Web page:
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Conviction Reversed After NJ Judge Wrongfully Admits “State of Mind” Evidence


by in Criminal Appeals

State v. George Calleia, unpublished opinion, App. Div. Docket No. A-6266-08T4 (June 22, 2010) – Conviction reversed. “We will first address what we deem to be the dispositive issue in this appeal, namely, the admission by the trial court of hearsay statements attributable to the victim concerning her desire and intention to terminate her marriage with defendant….

This issue was presented to the trial court by way of defendant’s in limine motion to suppress. After hearing from counsel on the issue, the court entered an order permitting testimony in the form of statements attributable to decedent pertaining to: (1) her desire to obtain a divorce; (2) her unhappiness in her marriage; (3) contacts she had with and statements she made when seeking advice from matrimonial attorneys related to pursuing a divorce; and (4) her plans to attend a divorce seminar on the night of October 20, 2005….

We are satisfied that the admission of this evidence warrants the reversal of defendant’s conviction. The trial court’s characterization of these statements as ‘state of mind evidence’ under N.J.R.E. 803(c)(3) was incorrect. Given both the prosecutor’s statements on summation and the self-evident character of the testimony presented, these hearsay statements had the clear propensity of being perceived by the jury as evidence of defendant’s motive for allegedly murdering his wife. As such, this evidence should have been excluded as part of the State’s case-in-chief….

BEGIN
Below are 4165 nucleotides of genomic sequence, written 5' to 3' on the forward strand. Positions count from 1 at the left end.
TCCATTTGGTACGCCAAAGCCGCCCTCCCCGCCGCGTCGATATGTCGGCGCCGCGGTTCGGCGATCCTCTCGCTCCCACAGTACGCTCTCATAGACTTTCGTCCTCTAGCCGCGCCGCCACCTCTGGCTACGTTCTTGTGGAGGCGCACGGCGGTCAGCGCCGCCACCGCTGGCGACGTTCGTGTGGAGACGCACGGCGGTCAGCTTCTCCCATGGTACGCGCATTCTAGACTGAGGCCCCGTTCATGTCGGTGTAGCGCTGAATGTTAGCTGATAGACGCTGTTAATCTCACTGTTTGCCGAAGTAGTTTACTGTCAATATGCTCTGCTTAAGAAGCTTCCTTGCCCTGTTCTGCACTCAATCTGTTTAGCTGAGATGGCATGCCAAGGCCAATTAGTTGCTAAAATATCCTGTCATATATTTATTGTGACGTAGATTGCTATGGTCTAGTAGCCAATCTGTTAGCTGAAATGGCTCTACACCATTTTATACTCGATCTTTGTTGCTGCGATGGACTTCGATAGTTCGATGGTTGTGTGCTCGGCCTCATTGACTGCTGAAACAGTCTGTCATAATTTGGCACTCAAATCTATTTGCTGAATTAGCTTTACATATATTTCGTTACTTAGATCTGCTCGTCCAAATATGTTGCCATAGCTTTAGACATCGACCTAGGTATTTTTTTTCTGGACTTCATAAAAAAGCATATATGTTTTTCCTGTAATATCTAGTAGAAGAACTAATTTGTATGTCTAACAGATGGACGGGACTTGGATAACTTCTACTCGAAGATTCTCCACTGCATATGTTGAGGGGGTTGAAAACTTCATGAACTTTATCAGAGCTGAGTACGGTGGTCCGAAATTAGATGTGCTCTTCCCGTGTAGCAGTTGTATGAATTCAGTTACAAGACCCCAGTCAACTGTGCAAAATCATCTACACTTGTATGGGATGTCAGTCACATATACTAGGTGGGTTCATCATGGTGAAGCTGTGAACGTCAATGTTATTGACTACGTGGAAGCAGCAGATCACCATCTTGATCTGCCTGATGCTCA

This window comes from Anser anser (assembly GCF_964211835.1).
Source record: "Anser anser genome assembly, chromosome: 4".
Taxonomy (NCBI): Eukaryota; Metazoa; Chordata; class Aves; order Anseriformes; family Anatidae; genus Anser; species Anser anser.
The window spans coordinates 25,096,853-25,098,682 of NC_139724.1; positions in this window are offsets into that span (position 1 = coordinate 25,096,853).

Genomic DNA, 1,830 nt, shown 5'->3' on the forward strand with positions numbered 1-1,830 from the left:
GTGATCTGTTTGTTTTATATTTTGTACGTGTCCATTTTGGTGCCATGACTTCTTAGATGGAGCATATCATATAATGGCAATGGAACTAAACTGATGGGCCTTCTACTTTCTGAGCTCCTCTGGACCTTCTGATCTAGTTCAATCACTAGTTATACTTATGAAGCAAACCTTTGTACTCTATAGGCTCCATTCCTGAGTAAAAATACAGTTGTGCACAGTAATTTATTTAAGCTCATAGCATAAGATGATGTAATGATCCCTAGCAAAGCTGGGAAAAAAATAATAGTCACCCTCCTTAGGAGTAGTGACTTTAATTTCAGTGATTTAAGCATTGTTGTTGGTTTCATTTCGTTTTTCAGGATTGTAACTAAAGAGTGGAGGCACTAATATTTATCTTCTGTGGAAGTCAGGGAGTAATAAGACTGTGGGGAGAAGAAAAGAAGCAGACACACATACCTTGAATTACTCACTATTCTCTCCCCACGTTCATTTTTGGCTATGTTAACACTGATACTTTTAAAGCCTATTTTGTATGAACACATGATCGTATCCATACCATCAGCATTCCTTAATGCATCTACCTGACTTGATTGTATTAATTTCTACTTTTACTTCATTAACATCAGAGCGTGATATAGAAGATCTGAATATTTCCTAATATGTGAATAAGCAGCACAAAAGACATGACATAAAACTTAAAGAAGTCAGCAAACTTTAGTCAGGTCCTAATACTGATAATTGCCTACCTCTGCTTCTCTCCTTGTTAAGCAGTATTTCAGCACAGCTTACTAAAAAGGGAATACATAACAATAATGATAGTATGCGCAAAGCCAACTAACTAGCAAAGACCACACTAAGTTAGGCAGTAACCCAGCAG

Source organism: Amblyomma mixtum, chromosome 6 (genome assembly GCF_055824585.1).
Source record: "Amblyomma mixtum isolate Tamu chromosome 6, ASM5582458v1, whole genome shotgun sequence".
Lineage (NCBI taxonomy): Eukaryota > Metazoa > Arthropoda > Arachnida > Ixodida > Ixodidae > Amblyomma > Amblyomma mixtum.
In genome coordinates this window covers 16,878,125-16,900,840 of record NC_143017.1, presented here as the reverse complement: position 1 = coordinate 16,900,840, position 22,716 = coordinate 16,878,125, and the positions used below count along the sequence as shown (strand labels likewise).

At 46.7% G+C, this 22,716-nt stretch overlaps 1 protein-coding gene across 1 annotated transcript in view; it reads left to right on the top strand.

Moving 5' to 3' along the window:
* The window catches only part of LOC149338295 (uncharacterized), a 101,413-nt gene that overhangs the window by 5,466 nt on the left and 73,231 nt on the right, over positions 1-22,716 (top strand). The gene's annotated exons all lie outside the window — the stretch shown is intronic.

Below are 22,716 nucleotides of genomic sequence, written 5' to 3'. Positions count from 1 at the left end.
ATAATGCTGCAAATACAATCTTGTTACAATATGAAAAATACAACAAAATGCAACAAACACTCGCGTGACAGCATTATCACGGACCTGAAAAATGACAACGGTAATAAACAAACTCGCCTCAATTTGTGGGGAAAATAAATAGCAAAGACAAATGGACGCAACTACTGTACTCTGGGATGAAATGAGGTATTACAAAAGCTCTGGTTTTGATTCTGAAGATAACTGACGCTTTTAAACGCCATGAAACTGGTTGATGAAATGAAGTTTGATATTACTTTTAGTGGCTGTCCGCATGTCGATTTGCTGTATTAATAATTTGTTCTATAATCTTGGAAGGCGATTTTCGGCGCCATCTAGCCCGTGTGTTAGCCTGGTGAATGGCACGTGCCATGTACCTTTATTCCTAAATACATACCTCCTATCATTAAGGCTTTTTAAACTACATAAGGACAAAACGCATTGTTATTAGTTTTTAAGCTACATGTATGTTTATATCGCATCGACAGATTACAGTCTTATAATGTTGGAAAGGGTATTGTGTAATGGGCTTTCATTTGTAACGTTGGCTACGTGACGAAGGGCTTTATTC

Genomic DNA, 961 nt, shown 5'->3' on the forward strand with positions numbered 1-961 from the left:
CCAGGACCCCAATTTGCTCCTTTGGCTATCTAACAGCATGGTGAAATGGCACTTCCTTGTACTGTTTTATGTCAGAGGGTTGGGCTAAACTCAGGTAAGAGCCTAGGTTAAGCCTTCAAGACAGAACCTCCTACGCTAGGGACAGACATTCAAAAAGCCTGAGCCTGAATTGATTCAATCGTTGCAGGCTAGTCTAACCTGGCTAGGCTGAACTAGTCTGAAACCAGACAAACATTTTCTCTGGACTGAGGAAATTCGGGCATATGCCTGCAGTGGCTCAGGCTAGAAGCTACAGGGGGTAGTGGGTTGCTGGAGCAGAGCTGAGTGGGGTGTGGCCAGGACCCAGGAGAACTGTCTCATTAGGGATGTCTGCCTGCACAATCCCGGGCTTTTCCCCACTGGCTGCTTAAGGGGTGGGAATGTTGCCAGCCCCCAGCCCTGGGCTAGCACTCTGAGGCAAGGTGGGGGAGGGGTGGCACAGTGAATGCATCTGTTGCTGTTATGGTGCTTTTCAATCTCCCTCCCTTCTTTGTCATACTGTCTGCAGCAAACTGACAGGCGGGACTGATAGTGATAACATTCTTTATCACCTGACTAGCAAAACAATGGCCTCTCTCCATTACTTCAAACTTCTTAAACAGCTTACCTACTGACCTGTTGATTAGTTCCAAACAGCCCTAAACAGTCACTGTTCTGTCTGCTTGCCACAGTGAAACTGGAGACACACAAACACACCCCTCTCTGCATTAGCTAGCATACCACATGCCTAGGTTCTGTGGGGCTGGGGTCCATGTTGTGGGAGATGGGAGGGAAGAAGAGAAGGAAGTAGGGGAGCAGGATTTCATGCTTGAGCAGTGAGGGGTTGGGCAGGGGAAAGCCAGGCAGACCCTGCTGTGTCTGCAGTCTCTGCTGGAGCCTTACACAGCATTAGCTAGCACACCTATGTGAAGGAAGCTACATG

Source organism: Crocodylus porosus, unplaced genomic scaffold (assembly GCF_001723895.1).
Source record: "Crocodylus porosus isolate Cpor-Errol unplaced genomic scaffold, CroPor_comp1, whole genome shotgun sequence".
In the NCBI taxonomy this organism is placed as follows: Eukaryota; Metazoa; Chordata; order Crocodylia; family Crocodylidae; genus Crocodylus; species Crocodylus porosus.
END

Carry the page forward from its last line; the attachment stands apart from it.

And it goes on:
The trial court’s reliance on the “state of mind” exception in N.J.R.E. 803(c)(3) was misplaced because, as the record shows, the prosecutor used these statements as evidence of defendant’s motive to kill his wife.”






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